How Invasives Help Us to Love Ourselves

 

It’s become a green wonderland here in the mountains. The basil is bunching out in the garden, weeding is now a daily activity, and last year’s daylilies are starting to bloom. But for all the plants that are welcomed, prized, and cultivated, there are an equal amount of herbs in that dreaded category of invasives.

Invasive species are, by definition, any plants that are not native and have a tendency to spread, outcompeting the indigenous flora. Because invasives thrive in places that have been disturbed, their tribe is seemingly everywhere. Though sometimes seen as noxious, these plants are often our most prized medicine in the herbal world (like nettles, burdock, and chickweed). For anyone who grew up eating honeysuckle or blowing dandelion seeds, these plants can be at the very center of our most precious memories. The only thing more pandemic than their reach, however, is the spread of our corresponding resentment.

Around this time of the year I start to see many anti-invasives campaigns popping up in my feed. Much of this work is grounded in incredible compassion for our native populations, but it seems no matter what community we live in, we are often fed more information about who to hate than who to love. In a time where immigration debates are so heated a part of me feels pain every time I hear the word “invasive”. The nuances of these two situations are, undoubtedly, different, but the vehemence is so similar it leads me to wonder — is our hatred of invasive plants, like the blind opposition to immigration, just another way our deeper knowing is asking us to take a look at our own selves (and the journey we’ve taken to get here)?

 

 

The truth is, in terms of invasive species, humans are undoubtedly at the top of this list. In light of the tenderness of this truth, is it possible that our hard tack line of dislike towards invasives is a mirror, meant to help us move towards greater self-acceptance? If we can put aside our tendency to judge these plants, could the recognition of the medicine these invasives carry help us see the medicine that we too have to give to this world?

I live next to a beautiful spring-fed creek that is slowly being covered by Japanese knotweed. In April they shoot up like alien asparagus and by May the entire top half of the creek is hidden in green. Japanese knotweed is one of the most vigorous invasives in the country. They say it takes seven years of continuously cutting back the stalks before the root will die. (At the time of writing this I am on year two, I will get back to you in 2022 with the results). It’s easy, when I’m ankle deep in the creek fighting a seemingly losing battle, to feel discouraged and resentful. Sometimes I find myself slipping into anger: Who are you to be growing here? And then I remember something life-altering. Something I can’t believe I forgot.

Japanese knotweed once saved my life. When I was in the midst of dealing with Lyme disease the roots of this plant were integral in helping me to heal. As one of the few plants that has anti-spirochete actions (spirochetes being the ancient form of bacteria that is responsible for causing Lyme disease) I have seen this plant, the same one I curse and begrudge and skin my knees to clear from the creek, help countless people recover from the depths of this debilitating disease.  Sometimes I am shocked by the force of my gratitude when I finally make that connection. And that gratitude helps me to see that the power of my dislike is an often a direct reflection of my complicated relationship with my own self.

 

 

If we simply shift the wording around, it’s easy to see how the story we create around invasives is the same story we are telling ourselves about our own essential being.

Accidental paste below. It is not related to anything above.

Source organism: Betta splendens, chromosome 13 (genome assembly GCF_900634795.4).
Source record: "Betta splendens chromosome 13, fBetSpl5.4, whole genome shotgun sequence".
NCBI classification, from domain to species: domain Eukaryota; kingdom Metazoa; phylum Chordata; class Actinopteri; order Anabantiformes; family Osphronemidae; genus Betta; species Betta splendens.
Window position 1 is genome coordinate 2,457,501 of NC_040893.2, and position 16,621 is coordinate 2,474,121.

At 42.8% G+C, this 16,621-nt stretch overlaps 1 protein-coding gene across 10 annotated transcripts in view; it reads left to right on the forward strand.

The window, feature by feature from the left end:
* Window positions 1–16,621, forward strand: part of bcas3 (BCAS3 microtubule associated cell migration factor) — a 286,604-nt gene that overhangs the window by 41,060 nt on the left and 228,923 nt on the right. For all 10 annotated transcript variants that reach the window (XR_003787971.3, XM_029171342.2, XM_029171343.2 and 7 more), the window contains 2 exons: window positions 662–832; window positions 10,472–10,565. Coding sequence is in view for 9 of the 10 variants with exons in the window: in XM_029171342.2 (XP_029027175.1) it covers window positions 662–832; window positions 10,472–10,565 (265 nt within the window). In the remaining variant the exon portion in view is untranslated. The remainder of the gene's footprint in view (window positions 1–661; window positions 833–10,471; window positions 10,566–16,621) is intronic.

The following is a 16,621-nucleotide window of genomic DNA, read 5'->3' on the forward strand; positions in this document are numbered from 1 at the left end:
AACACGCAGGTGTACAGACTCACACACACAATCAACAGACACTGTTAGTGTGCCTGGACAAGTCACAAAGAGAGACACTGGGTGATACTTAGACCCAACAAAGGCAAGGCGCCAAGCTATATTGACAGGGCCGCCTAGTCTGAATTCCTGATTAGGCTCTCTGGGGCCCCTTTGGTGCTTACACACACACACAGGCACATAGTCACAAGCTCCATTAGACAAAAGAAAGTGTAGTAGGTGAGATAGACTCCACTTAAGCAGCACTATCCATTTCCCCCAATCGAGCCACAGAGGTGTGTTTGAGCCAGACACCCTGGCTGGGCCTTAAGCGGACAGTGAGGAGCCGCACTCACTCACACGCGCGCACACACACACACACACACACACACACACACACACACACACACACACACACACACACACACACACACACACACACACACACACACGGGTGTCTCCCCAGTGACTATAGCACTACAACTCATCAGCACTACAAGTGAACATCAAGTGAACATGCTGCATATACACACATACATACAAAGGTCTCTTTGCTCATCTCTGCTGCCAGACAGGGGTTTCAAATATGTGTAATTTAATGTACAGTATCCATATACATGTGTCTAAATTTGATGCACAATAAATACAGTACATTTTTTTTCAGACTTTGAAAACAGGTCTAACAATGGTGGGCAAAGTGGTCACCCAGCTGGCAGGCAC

Whether this is the story of our heritage, often tipped with shame if we are of settler descent, or the story we believe about the inherent fallibility of the human race. (Humans are, after all, the reason why most invasive species have entered into nonnative habitats in the first place). But, perhaps most profound of all, our reaction to invasives can help us to love what is hardest to uproot in our own psyches.

At our heart, all of us are confident, harmonious, connected, and aware of our essential goodness. But throughout our lifetimes we inevitably develop invasive thought patterns (thoughts that weren’t even our own to begin with) that start to affect our native ecology of self-esteem. How many of us are plagued by the belief that we aren’t enough? Or maybe that we are too much? Just as invasive species typically only move into ecologies that have been disturbed, these self-defeating thoughts usually arrive in the wake of trauma. Like blackberry vines, these thoughts originally come in to protect us from further damage, keeping us safe as we regenerate from the hurt. As restrictive as these thoughts become, however, if we can only lean in, these interlopers have so much to teach us about grace.

 

 

There is an old Daoist saying that acceptance leads to gratitude, and gratitude leads to grace. It’s easy, when I’m ankle deep in the creek cutting back knotweed, to feel resentful. But inevitably, I begin to enter into a Zen-like zone of concentration. Bend, clip, swish. I stop fighting the fact that the knotweed is here, and I accept what is, including my role as someone who can help the native plants return. Bend, clip, swish I accept myself as someone who is also a non-native to this land, and yet cares so deeply for this place. Bend, clip, swish. I recognize that all the ways that I tell myself I’m not enough is just another reaction to the challenges I’ve been handed.

Bend, clip, swish. The gratitude begins to settle in. For the tenacity of this plant. For the jam I will be making from its stalks and medicine I’ll bottle from the roots. Gratitude for the ability to stay present with myself as I grow, for my willingness to continually show up with my pruners when my own negative thought patterns crop up again and again.

Bend, clip, swish. Somewhere within all this motion the resistance finally drops away. And, like a shaft of light reaching through the new space I’ve opened up in the canopy, sweet grace comes streaming in.

Grace, that sense of elegant goodwill and natural divine alignment, is often just around the creek bend if we can learn to become present with what is. So, if you needed to hear this today, let this grace come streaming into your world. Because, it turns out, that no matter who you are or where you come from, you can always belong to this place called the present.

 

 

9 Comments

  • I am an immigrant to the US and I feel no connection to resenting me and raising awareness about the issues of invasive plants. Indeed people who have told me they don’t like immigrants have yards full of invasive plants. Trying to take peoples resentments of different skin colors and languages and comparing it to the loss of biodiversity and extinctions is just wrong.